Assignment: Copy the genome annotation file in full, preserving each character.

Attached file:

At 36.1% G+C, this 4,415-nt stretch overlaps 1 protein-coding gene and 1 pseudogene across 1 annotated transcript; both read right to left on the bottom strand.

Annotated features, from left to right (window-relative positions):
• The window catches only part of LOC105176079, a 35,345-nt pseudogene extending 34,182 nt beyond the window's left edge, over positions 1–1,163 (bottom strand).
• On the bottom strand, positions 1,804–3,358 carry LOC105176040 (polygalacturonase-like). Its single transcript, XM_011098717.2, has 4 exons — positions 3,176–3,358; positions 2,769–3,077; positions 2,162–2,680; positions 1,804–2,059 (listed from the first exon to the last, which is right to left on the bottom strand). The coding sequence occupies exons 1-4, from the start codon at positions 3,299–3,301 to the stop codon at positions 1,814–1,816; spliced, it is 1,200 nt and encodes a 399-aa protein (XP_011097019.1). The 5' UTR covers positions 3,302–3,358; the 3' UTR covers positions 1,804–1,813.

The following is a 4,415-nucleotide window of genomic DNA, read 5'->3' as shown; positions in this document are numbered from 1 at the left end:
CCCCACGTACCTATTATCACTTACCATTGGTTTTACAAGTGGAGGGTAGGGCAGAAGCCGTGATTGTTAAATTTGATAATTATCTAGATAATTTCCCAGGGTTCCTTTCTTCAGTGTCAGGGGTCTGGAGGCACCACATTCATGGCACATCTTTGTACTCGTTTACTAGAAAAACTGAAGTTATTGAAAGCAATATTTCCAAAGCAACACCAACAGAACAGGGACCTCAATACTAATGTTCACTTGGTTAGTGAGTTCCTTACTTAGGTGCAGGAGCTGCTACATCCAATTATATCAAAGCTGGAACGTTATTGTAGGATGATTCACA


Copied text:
At 36.1% G+C, this 4,415-nt stretch overlaps 1 protein-coding gene and 1 pseudogene across 1 annotated transcript; both read right to left on the bottom strand.

Annotated features, from left to right (window-relative positions):
• The window catches only part of LOC105176079, a 35,345-nt pseudogene extending 34,182 nt beyond the window's left edge, over positions 1–1,163 (bottom strand).
• On the bottom strand, positions 1,804–3,358 carry LOC105176040 (polygalacturonase-like). Its single transcript, XM_011098717.2, has 4 exons — positions 3,176–3,358; positions 2,769–3,077; positions 2,162–2,680; positions 1,804–2,059 (listed from the first exon to the last, which is right to left on the bottom strand). The coding sequence occupies exons 1-4, from the start codon at positions 3,299–3,301 to the stop codon at positions 1,814–1,816; spliced, it is 1,200 nt and encodes a 399-aa protein (XP_011097019.1). The 5' UTR covers positions 3,302–3,358; the 3' UTR covers positions 1,804–1,813.

The following is a 4,415-nucleotide window of genomic DNA, read 5'->3' as shown; positions in this document are numbered from 1 at the left end:
CCCCACGTACCTATTATCACTTACCATTGGTTTTACAAGTGGAGGGTAGGGCAGAAGCCGTGATTGTTAAATTTGATAATTATCTAGATAATTTCCCAGGGTTCCTTTCTTCAGTGTCAGGGGTCTGGAGGCACCACATTCATGGCACATCTTTGTACTCGTTTACTAGAAAAACTGAAGTTATTGAAAGCAATATTTCCAAAGCAACACCAACAGAACAGGGACCTCAATACTAATGTTCACTTGGTTAGTGAGTTCCTTACTTAGGTGCAGGAGCTGCTACATCCAATTATATCAAAGCTGGAACGTTATTGTAGGATGATTCACA